Italy: Freedom beckons
A much-needed liberalisation of pension fund investments in Italy is forthcoming, according to pension regulator COVIP and finance ministry-owned pension think-tank MEFOP. COVIP and MEFOP have both announced that the revised version of ministerial decree 703, which sets the rules on what assets Italian pension funds can hold in their portfolios, is finally going to take effect. However, there are no clear signs that the government intends to enact new rules that Italian pension funds have anticipated for almost two decades.
In this year’s COVIP annual report speech on 28 May this year, chairman Rino Tarelli said the new regulation was ‘imminent’. His words echoed an earlier statement from MEFOP, which said the adoption of the new 703 law was “only a matter of time”.
The announcements came after the Council of State approved the revised version of the law earlier this year. The new text was finalised after a public consultation that ended in June 2012, and subsequently submitted to the Council of State for approval.
However, government representatives have not spoken officially about the matter. At the yearly pension event Giornata Nazionale della Previdenza, which takes place in Milan in May, deputy-minister Pier Paolo Baretta did not give any clear information on when the change would take place or what is stopping it going through.
The current version of the law, which was approved in 1996 after the reform of the second-pillar system, imposes strict limits on the assets Italian pension funds can acquire. These include a cap on investments in emerging markets and a ban on derivatives and alternative asset classes. Experts believe that such stringent limits are linked to the slow development of the pension sector.
The industry has waited for almost two decades for a new set of rules. Lawmakers have tried several times to change law 703 since 2004, when a first set of changes submitted to the Council of State was approved. Liberalisation was overshadowed by the 2005 reform, which changed rules on employers’ contributions to the second-pillar system.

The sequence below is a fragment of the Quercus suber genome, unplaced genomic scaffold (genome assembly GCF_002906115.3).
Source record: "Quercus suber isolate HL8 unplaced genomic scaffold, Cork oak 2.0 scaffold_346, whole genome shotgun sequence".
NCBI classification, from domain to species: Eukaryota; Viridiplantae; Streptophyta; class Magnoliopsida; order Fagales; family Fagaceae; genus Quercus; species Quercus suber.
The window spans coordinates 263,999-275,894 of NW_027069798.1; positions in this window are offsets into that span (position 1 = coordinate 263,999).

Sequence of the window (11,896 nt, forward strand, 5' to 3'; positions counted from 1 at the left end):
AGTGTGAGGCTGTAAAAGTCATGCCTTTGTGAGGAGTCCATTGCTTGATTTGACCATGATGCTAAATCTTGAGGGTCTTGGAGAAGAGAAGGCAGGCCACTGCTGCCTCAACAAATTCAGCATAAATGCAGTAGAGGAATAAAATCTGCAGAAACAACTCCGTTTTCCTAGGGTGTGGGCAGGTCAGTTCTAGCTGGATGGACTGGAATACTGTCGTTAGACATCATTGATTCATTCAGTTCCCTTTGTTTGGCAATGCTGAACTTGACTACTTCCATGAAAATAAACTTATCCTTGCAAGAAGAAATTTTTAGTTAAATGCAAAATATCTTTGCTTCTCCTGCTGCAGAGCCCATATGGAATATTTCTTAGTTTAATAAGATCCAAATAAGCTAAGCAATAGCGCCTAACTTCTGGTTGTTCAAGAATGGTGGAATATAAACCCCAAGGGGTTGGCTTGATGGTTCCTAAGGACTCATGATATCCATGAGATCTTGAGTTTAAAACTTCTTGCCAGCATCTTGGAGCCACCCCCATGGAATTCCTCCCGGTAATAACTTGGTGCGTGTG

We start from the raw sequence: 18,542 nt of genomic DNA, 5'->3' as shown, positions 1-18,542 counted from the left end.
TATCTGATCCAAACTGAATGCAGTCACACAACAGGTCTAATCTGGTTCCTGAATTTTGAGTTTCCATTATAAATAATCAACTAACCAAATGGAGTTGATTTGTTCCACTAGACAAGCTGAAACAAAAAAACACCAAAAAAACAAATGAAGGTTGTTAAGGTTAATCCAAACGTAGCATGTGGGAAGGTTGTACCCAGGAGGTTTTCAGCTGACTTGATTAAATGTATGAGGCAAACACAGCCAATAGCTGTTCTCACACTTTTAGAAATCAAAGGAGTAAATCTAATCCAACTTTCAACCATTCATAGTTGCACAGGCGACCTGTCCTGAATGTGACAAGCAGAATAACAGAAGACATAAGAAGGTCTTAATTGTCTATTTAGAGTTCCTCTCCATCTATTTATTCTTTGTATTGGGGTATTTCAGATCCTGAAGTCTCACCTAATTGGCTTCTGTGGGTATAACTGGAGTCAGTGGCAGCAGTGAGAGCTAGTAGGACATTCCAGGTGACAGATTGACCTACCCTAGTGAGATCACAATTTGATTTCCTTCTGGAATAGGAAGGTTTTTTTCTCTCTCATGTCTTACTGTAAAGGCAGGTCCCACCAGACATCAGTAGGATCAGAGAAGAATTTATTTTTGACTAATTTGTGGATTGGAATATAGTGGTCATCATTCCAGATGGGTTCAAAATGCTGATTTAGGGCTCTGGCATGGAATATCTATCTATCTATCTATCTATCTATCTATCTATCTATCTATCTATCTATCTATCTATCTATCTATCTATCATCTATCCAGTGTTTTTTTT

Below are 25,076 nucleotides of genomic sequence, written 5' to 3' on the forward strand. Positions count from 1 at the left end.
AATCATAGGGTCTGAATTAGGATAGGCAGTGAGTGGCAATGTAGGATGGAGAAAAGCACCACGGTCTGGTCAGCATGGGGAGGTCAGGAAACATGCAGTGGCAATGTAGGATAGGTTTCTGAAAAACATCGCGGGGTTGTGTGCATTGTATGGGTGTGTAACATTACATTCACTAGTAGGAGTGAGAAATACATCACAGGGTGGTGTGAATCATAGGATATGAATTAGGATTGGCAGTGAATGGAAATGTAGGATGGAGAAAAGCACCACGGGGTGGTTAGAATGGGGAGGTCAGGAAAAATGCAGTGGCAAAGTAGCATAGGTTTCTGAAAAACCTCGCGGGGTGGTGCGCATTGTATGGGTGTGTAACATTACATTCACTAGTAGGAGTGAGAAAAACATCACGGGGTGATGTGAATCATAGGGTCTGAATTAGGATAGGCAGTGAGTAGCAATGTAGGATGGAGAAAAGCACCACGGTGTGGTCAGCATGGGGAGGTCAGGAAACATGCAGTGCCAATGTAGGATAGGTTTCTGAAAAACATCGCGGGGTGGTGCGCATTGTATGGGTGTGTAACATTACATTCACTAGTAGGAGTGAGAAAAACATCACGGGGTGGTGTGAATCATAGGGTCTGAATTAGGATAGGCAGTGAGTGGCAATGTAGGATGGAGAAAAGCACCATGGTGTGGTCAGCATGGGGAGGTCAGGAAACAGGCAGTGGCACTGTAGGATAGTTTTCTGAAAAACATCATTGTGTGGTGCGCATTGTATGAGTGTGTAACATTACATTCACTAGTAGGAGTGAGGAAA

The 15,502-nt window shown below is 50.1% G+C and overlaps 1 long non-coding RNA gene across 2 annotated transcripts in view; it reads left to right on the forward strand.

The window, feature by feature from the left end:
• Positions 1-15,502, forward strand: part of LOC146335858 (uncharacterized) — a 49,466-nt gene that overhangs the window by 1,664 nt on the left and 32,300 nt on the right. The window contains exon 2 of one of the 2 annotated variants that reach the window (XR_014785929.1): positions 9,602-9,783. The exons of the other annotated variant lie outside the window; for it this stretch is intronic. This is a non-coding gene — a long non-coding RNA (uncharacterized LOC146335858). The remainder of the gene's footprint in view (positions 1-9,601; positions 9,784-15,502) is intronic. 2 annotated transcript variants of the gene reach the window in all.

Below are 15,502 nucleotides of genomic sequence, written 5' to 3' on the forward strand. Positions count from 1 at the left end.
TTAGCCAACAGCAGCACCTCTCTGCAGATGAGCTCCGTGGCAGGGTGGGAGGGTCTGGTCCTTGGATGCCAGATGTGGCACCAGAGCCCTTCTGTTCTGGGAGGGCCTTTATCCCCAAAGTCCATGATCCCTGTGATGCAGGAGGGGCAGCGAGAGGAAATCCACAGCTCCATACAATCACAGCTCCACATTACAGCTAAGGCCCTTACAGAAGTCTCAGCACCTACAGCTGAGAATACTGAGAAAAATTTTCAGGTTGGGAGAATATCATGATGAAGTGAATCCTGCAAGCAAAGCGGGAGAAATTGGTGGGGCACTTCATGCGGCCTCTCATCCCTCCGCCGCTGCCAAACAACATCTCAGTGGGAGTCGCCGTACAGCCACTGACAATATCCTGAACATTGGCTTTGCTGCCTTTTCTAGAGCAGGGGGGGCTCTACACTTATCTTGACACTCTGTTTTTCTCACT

Because of Italy’s frequently short-lived governments, implementing the changes has never been a top priority. Most attempts over the past 10 years have been curtailed by frequent cabinet reshuffles or resignations.
The go-ahead by the Council of State means that many of the current restrictions on pension fund investment can be lifted. MEFOP says the text of the new law means pension funds are no longer required to use benchmarks as the foundation for their investment strategies, in contrast to current practice.
More importantly, according to MEFOP, quantitative restrictions will decrease in favour of a shift towards management models and risk control capabilities. In a document released earlier this year, the think tank said: “The central idea is that, beyond quantitative restrictions, generally any kind of investment is admitted as long as the fund is able to manage, when investing directly, or monitor, when investing through a mandate, the development of the investment.”
MEFOP said that COVIP will monitor the process through an ‘investment policy document’, which every fund is required to file. COVIP made this prescription in 2012 along with the requirement that funds develop suitable internal structures designated to manage and monitor portfolios.
The new laws liberalise investment in mutual funds and introduce instruments such as bank deposits and derivatives. According to the new rules, these instruments can be used for hedging purposes as long as contracts are entered into through a central counterparty.
Short selling remains prohibited, and certain quantitative limits are retained. In particular, funds will be required to allocate a minimum of 70% of assets to listed instruments, which includes open collective investment schemes regulated under EU directives. Investment in closed funds and alternative funds will be limited to 20% of the portfolio and 25% of fund assets.
Other limits are as follows – up to 5% of the portfolio will be investable with a single institution or 10% through institutions of the same group. In the currency markets, non-euro exposure will be restricted to 30% from two thirds of the portfolio.
At a glance
• A new law 703, which restricts Italian pension fund investments, is imminent.
• Investment strategy will be based on governance and risk management rather than benchmarks.
• Quantitative restrictions will be curtailed but at least 70% of assets must be in listed instruments and closed-end funds are restricted.